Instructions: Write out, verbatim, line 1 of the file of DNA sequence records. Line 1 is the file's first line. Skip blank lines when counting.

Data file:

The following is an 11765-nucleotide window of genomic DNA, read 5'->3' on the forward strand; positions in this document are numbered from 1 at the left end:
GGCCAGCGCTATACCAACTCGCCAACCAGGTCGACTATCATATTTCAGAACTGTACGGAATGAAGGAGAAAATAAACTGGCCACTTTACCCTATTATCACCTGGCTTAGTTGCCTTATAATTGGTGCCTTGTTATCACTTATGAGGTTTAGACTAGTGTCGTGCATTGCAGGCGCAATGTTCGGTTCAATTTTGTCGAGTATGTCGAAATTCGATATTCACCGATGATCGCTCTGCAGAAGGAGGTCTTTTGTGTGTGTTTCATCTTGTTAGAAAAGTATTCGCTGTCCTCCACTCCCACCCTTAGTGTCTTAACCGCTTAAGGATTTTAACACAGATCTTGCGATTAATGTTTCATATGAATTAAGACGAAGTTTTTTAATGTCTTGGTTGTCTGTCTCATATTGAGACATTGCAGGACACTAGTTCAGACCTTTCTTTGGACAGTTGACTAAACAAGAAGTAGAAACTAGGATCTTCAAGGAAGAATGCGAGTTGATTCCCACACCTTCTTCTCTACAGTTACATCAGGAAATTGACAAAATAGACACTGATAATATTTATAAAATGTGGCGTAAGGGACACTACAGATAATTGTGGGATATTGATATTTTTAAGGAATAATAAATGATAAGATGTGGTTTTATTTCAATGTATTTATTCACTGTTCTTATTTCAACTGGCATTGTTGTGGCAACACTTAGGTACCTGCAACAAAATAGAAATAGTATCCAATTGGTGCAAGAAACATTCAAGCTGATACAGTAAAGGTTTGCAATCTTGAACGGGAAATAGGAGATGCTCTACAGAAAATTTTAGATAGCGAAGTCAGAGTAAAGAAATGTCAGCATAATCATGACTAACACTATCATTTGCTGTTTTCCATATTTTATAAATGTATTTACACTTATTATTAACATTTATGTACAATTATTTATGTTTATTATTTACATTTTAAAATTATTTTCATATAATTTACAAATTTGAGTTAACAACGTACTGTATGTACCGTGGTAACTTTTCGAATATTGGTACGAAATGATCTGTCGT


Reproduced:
The following is an 11765-nucleotide window of genomic DNA, read 5'->3' on the forward strand; positions in this document are numbered from 1 at the left end: